On 3 November 1905, Franz Joseph announced that he had decided to introduce general suffrage, hoping that the new voters would be less intransigent than the existing. The constituencies were carefully crafted in favour of the Gemans and the Poles, and an election was held in May 1906. The results were a strong swing to the left, not exactly what the Emperor had hoped for! Nevertheless, a nominally parliamentary government spluttered on.

A new election was called in May 1911, in the forlorn hope of a better result. Increasingly the business of government had to be achieved by administrative decree ("paragraph 14"), and in March 1914 the Reichsrat was adjourned, remaining so when the war began.

The 1911 election

The election was called by law 1911 RGB062, which gave details of when each part of the Austrian Empire should vote but not of who was entitled to vote. The first paragraph carefully calls the election separately for each of the parts of the Empire: The Kingdom of Bohemia; The Archduchy of Lower Austria; The Archduchy of Upper Austria; The Duchy of Salzburg; and so on until The City of Trieste and its surroundings.

The detailed regulations for voting, and the penalties if you didn't, were issued by the local government of each separate Land and are to be found in their Land Gesetz und Verordnung Blatt, not the Reichsgesetzblatt. See for example the decree of 11 April 1907 for Upper Austria. Citizenship in the Austrian Empire came later than the right-of-residence, and for the lower classes that was preceded by the compulsion-to-reside: until 1781 a peasant could not leave his Lord's domain without permission. See "Katherina Graber", which is a document recording the official court permission to Katherina Graber of Kizbühel to emigrate to and marry in the separate country of Salzburg in 1787.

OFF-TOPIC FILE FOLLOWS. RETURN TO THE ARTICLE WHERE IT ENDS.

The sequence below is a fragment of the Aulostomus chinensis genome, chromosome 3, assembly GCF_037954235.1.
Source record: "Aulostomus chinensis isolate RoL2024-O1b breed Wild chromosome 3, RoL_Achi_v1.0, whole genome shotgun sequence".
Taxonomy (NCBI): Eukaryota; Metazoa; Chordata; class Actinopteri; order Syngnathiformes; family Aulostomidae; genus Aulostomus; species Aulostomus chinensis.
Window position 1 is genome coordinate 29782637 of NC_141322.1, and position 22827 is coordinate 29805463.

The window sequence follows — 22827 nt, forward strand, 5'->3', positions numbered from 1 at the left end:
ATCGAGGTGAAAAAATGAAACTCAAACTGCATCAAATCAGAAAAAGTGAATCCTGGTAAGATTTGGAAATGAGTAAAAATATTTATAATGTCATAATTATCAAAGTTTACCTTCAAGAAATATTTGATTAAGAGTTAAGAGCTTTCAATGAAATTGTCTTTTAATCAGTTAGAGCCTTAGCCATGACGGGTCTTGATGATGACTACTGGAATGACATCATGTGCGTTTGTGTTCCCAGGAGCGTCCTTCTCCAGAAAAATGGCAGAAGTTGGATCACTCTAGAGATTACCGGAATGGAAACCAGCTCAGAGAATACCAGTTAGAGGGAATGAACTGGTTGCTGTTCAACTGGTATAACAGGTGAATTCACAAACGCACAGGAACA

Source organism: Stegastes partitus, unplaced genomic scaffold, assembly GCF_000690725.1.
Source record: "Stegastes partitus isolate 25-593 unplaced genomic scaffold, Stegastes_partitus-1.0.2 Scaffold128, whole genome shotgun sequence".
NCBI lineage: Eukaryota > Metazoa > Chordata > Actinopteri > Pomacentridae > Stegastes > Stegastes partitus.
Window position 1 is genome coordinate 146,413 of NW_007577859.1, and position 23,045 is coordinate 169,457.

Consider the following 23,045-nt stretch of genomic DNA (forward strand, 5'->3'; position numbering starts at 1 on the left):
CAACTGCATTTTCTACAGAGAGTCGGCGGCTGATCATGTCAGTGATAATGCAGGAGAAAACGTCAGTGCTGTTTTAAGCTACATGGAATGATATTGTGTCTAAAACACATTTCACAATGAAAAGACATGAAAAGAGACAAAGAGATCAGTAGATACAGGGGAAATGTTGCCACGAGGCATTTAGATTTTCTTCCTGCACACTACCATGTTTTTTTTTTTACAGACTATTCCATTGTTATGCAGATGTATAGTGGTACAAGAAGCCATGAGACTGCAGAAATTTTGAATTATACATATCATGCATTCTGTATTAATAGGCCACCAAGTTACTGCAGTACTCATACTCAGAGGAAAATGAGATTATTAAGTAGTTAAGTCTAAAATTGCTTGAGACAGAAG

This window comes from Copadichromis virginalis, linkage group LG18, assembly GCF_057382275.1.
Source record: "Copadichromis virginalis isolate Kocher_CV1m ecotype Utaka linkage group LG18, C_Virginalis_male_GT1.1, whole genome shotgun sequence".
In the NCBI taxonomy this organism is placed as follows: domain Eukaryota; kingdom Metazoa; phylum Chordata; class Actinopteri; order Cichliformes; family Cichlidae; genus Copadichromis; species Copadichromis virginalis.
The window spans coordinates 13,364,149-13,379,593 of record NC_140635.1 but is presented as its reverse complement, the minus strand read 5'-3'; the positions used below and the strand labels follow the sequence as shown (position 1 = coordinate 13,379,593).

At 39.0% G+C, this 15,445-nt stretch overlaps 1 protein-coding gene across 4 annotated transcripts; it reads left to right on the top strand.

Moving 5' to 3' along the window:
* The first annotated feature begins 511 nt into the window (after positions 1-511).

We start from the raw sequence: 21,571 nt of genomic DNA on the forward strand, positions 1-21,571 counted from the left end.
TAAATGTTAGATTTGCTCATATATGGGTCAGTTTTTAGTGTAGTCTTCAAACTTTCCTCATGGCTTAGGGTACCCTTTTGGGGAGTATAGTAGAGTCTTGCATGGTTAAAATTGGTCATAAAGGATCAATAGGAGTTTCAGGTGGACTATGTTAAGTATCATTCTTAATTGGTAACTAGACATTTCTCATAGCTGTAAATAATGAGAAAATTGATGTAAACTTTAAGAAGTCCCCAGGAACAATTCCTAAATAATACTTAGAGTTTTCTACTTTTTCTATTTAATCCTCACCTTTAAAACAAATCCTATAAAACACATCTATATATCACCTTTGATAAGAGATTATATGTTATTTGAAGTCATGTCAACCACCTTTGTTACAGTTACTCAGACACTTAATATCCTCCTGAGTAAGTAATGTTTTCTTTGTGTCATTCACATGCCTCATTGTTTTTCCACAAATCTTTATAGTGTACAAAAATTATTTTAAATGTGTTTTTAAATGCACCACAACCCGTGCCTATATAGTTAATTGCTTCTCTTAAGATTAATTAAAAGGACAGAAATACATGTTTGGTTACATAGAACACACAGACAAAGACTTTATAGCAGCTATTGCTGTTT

"Heimatrecht", introduced in 1859, gave the right of residence in a town or district; your name would be entered on a register. This gave you citizenship of the Land where the town/district was; in 1867 this became citizenship of Cisleithiana (allgemeines österreichisches Staatsbürgerrecht). The "universal suffrage" of 1906 actually applied only to all adult males with Heimatrecht - which you couldn't hold in both Cis- and Transleithiana (so if you had the right to vote in Austria you could not also vote in Hungary; and conversely).

The table-of-results below uses the layout and party names from the Wikipedia article on the Cisleithanian legislative election in 1911 but takes its data from the Official Report which is slightly different, as discussed below the table. The electorate was divided into "Nations" which were named as Croatian; Czech; German; Italian; Polish; Ruthenian (ie Ukrainian); Serb; Slovenian; Romanian; and None. That's nine Nations plus None; however they differ from the nine language-groups of the 1910 census in that the Serbo-Croat Group has been split into two Nations, and there is no Hungarian Nation. The 1910 census lists only 10,974 Hungarian speakers in the whole of Cisleithania - perhaps there weren't enough Hungarian voters with Cisleithianian Heimatrecht, or no candidates stood from a Hungarian party?

NationPartyVotesActual subtotal% of votes cast
Croatian Croatian Party33,56582,9180.75%
Pure Justice Party28,2540.63%
Croatian nationals20,7700.46%
Social Democratic Party3290.01%
Czech Social Democratic Party Autonomists357,2341,094,0217.99%
Agrarian257,717 5.77%
Catholic nationals128,056 2.86%
Czech National Social Party95,901 2.15%
Christian Social Party83,124 1.86%
Young Czech Party56,673 1.27%